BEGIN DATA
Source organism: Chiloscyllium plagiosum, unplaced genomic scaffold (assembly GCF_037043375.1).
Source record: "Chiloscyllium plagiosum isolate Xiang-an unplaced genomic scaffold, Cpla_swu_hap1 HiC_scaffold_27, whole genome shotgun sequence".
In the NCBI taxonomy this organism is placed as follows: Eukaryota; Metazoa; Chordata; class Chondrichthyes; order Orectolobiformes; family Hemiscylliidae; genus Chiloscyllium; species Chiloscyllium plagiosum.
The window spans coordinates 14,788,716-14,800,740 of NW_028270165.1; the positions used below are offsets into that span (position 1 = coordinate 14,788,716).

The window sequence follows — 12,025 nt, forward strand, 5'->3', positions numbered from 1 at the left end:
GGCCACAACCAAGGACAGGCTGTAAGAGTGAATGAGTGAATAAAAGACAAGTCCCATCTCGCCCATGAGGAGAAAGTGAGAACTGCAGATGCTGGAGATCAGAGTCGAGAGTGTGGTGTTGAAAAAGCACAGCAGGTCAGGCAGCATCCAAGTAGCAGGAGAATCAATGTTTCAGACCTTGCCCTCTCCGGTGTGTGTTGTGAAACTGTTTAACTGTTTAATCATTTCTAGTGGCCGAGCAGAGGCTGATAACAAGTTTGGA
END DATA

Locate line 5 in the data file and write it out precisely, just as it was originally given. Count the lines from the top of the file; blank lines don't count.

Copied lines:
The window sequence follows — 12,025 nt, forward strand, 5'->3', positions numbered from 1 at the left end: